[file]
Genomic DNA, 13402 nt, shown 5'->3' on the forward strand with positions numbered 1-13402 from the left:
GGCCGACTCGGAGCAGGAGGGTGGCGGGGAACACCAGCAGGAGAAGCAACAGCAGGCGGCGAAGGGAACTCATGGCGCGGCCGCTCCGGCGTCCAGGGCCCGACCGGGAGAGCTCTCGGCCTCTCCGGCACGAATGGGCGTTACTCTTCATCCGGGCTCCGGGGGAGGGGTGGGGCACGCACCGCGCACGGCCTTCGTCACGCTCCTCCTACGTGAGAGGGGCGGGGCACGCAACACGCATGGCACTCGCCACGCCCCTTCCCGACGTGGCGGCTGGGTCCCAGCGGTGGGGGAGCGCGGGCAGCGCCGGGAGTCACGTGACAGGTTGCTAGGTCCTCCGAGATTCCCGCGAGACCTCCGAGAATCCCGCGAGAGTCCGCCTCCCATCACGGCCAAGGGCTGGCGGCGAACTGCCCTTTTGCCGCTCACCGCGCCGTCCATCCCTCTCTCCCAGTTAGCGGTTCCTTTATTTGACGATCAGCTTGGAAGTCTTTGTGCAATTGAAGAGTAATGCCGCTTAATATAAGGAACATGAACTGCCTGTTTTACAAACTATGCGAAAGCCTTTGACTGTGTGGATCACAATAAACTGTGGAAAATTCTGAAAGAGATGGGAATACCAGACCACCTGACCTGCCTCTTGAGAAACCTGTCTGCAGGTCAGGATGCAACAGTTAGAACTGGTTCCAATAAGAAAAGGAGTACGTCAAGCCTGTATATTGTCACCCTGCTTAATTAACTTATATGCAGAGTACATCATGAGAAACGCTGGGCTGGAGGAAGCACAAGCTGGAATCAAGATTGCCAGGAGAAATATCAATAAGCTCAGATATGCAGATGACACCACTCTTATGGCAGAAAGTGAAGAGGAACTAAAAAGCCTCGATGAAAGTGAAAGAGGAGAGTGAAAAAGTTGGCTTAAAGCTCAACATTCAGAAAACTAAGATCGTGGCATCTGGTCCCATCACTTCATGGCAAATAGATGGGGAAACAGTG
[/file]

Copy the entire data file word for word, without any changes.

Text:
Genomic DNA, 13402 nt, shown 5'->3' on the forward strand with positions numbered 1-13402 from the left:
GGCCGACTCGGAGCAGGAGGGTGGCGGGGAACACCAGCAGGAGAAGCAACAGCAGGCGGCGAAGGGAACTCATGGCGCGGCCGCTCCGGCGTCCAGGGCCCGACCGGGAGAGCTCTCGGCCTCTCCGGCACGAATGGGCGTTACTCTTCATCCGGGCTCCGGGGGAGGGGTGGGGCACGCACCGCGCACGGCCTTCGTCACGCTCCTCCTACGTGAGAGGGGCGGGGCACGCAACACGCATGGCACTCGCCACGCCCCTTCCCGACGTGGCGGCTGGGTCCCAGCGGTGGGGGAGCGCGGGCAGCGCCGGGAGTCACGTGACAGGTTGCTAGGTCCTCCGAGATTCCCGCGAGACCTCCGAGAATCCCGCGAGAGTCCGCCTCCCATCACGGCCAAGGGCTGGCGGCGAACTGCCCTTTTGCCGCTCACCGCGCCGTCCATCCCTCTCTCCCAGTTAGCGGTTCCTTTATTTGACGATCAGCTTGGAAGTCTTTGTGCAATTGAAGAGTAATGCCGCTTAATATAAGGAACATGAACTGCCTGTTTTACAAACTATGCGAAAGCCTTTGACTGTGTGGATCACAATAAACTGTGGAAAATTCTGAAAGAGATGGGAATACCAGACCACCTGACCTGCCTCTTGAGAAACCTGTCTGCAGGTCAGGATGCAACAGTTAGAACTGGTTCCAATAAGAAAAGGAGTACGTCAAGCCTGTATATTGTCACCCTGCTTAATTAACTTATATGCAGAGTACATCATGAGAAACGCTGGGCTGGAGGAAGCACAAGCTGGAATCAAGATTGCCAGGAGAAATATCAATAAGCTCAGATATGCAGATGACACCACTCTTATGGCAGAAAGTGAAGAGGAACTAAAAAGCCTCGATGAAAGTGAAAGAGGAGAGTGAAAAAGTTGGCTTAAAGCTCAACATTCAGAAAACTAAGATCGTGGCATCTGGTCCCATCACTTCATGGCAAATAGATGGGGAAACAGTG